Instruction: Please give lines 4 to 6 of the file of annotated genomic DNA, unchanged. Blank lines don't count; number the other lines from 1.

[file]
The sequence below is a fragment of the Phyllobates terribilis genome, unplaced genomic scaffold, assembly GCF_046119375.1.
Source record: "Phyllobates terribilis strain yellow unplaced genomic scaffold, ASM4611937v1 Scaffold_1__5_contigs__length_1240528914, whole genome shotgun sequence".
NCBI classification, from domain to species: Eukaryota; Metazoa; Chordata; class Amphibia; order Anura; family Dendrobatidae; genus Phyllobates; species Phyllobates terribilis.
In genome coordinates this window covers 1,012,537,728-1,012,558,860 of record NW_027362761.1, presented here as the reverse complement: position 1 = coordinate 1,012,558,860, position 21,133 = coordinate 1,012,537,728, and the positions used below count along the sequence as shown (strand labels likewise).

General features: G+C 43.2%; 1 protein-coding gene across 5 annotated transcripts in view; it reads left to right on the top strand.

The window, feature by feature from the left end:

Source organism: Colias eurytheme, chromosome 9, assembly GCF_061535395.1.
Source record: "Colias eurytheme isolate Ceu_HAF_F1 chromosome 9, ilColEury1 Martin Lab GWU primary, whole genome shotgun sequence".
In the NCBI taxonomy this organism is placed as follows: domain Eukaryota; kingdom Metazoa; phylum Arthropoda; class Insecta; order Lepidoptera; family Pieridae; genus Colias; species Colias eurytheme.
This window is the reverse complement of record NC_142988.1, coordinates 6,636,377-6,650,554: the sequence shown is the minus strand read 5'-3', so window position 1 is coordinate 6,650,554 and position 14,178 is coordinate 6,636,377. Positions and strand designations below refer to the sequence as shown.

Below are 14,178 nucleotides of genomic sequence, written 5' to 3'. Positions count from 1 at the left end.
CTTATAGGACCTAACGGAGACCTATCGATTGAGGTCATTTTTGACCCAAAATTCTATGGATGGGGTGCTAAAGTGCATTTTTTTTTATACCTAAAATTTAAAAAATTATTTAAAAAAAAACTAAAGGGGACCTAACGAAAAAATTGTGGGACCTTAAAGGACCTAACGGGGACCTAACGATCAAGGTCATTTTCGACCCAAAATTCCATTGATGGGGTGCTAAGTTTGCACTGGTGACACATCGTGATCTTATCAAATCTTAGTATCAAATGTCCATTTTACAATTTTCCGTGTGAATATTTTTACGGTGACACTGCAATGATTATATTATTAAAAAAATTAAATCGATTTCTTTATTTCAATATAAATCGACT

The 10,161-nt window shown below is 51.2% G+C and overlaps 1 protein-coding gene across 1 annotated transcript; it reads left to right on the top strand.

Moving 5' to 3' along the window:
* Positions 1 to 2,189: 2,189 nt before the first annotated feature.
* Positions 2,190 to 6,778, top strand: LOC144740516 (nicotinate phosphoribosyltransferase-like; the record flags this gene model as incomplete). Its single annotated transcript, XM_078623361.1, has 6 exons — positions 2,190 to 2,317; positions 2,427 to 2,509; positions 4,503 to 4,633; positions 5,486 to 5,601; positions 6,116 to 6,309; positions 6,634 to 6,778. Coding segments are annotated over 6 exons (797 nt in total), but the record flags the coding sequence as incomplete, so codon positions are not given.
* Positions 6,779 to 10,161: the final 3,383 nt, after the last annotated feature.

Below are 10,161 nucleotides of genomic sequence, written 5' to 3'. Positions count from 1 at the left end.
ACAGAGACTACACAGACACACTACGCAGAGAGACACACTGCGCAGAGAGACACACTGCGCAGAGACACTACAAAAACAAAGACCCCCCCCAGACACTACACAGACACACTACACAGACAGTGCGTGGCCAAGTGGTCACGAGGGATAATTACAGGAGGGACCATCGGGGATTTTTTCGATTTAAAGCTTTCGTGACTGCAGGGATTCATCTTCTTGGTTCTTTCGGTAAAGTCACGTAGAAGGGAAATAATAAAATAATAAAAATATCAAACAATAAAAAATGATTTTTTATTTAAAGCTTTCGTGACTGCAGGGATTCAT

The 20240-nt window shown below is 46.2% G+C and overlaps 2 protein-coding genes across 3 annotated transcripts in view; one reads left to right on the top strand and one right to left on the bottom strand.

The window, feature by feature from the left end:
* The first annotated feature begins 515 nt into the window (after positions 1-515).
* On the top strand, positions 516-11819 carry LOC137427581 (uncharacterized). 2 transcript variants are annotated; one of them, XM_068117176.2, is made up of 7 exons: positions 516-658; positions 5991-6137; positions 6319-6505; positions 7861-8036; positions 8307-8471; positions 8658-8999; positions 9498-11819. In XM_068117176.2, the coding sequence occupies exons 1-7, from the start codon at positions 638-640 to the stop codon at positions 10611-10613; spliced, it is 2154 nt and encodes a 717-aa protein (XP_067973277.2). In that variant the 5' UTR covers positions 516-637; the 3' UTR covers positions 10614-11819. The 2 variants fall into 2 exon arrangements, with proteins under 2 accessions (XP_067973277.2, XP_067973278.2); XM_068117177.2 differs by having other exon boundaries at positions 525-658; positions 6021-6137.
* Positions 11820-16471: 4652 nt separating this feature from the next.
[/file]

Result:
In genome coordinates this window covers 1,012,537,728-1,012,558,860 of record NW_027362761.1, presented here as the reverse complement: position 1 = coordinate 1,012,558,860, position 21,133 = coordinate 1,012,537,728, and the positions used below count along the sequence as shown (strand labels likewise).

General features: G+C 43.2%; 1 protein-coding gene across 5 annotated transcripts in view; it reads left to right on the top strand.

The window, feature by feature from the left end: